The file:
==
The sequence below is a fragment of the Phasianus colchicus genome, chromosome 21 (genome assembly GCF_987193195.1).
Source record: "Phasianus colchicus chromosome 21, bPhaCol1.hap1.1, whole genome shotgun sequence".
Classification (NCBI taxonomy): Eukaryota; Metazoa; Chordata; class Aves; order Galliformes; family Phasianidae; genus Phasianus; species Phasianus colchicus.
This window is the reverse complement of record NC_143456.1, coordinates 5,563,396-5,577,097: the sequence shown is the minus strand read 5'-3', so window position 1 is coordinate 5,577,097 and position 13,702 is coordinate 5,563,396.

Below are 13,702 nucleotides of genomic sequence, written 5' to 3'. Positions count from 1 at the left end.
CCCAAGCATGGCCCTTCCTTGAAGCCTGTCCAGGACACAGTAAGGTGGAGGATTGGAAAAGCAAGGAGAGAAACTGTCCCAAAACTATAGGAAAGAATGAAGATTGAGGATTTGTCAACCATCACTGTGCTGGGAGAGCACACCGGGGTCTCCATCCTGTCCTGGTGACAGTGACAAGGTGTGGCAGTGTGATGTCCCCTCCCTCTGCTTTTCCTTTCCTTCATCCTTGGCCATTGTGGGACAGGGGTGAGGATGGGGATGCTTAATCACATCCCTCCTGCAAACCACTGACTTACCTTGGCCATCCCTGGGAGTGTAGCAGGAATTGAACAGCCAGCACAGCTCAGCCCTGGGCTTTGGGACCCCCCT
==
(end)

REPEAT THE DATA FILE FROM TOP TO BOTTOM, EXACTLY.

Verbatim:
The sequence below is a fragment of the Phasianus colchicus genome, chromosome 21 (genome assembly GCF_987193195.1).
Source record: "Phasianus colchicus chromosome 21, bPhaCol1.hap1.1, whole genome shotgun sequence".
Classification (NCBI taxonomy): Eukaryota; Metazoa; Chordata; class Aves; order Galliformes; family Phasianidae; genus Phasianus; species Phasianus colchicus.
This window is the reverse complement of record NC_143456.1, coordinates 5,563,396-5,577,097: the sequence shown is the minus strand read 5'-3', so window position 1 is coordinate 5,577,097 and position 13,702 is coordinate 5,563,396.

Below are 13,702 nucleotides of genomic sequence, written 5' to 3'. Positions count from 1 at the left end.
CCCAAGCATGGCCCTTCCTTGAAGCCTGTCCAGGACACAGTAAGGTGGAGGATTGGAAAAGCAAGGAGAGAAACTGTCCCAAAACTATAGGAAAGAATGAAGATTGAGGATTTGTCAACCATCACTGTGCTGGGAGAGCACACCGGGGTCTCCATCCTGTCCTGGTGACAGTGACAAGGTGTGGCAGTGTGATGTCCCCTCCCTCTGCTTTTCCTTTCCTTCATCCTTGGCCATTGTGGGACAGGGGTGAGGATGGGGATGCTTAATCACATCCCTCCTGCAAACCACTGACTTACCTTGGCCATCCCTGGGAGTGTAGCAGGAATTGAACAGCCAGCACAGCTCAGCCCTGGGCTTTGGGACCCCCCT